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X-MEN: DARK PHOENIX gets 4.5/10 Bye bye birdie


Directed by Simon Kinberg

Starring James McAvoy, Sophie Turner, Jennifer Lawrence, Michael Fassbender

4.5/10

The Dark Phoenix Saga is one of the most significant and iconic story-lines of the X-Men comics. A re-telling of Jean Grey’s fall from grace as she’s tempted by the power offered to her by an unknowable cosmic entity has been a part of every X-Men series to have been developed either for TV or film and echoed throughout the comics for decades. X-Men: Dark Phoenix marks the second bite of the cherry for the film franchise, with the convoluted film continuity set up by X-Men: Days of Future Past jettisoning some of the previous film lore. It also marks director Simon Kinberg’s second chance at this story, after penning X-Men: Last Stand, what is considered by fans to be one of the worst X-Men films of the saga. So with this marking what is extensively the last major X-Men film from Fox (due to the recent purchase by Disney), does this franchise go out in a blaze of glory?

The year is 1992, and mutants are slowly being accepted into society due to the superheroic work of the X-Men team, and their mentor Charles Xavier (James McAvoy). All of this is endangered when a space mission to rescue a stricken space shuttle leaves one of their numbers, Jean Grey (Sophie Turner), bombarded by a strange solar flare. Instead of dying, Grey rises like a phoenix, unlocking a vast reservoir of power from her melding with the strange cosmic entity, but also tapping into anger and resentment over a childhood incident previously obscured from her memory. As Jean gives into rage, some of the X-Men struggle to save her, while some mutants seek to end the threat she represents to the world, and a group of aliens (Jessica Chastain) struggle to access the power of the Phoenix to their own ends.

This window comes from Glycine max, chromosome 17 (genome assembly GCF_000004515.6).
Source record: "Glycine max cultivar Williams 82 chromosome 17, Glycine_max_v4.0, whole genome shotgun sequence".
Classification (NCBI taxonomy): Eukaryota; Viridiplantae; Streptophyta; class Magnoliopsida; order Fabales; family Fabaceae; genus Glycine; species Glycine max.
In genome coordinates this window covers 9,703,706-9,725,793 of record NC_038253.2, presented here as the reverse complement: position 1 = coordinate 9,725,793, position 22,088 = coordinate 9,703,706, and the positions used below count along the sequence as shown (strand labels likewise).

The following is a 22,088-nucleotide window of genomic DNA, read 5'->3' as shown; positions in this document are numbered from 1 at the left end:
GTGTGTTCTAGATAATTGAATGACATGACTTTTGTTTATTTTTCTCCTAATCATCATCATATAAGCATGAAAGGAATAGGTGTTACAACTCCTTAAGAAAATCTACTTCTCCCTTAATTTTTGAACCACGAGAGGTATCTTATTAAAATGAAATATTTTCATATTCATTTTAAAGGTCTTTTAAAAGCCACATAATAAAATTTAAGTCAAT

After an exceptional opening action sequence set in space, X-Men: Dark Phoenix quickly squanders its second chance to tell this iconic story well. Sure it’s better than the previous attempt of X-Men: Last Stand, but that is setting the bar so low as to be actually subterranean. In fairness, Kinberg didn’t have much of a chance to tell the complex tale of power corrupting a beloved character, and her struggling to find redemption, in just one film. It’s truly something that needs to be given room to mature over a series of films, similar to Disney’s Marvel approach. However, Dark Phoenix doesn’t do the best with what it has to offer, by not developing the character arcs and motivations, while giving us a few unoriginal action sequences to try and gloss over the drama.

Part of the issue is also the actors. Turner doesn’t have either the nuance or range of emotions to be able to convey Jean Grey’s rage in a complex manner. And the more inveterate actors (McAvoy, Fassbender, Lawrence) appear as if they’re contractually obliged to be in the film, rather than genuinely putting in their best performances. At the end of the day, it all seems rather perfunctory.

As such the franchise that initially revitalised the modern superhero cinema, might not go out exactly with a whimper, but certainly with a very average piece of film making.

DAVID O’CONNELL

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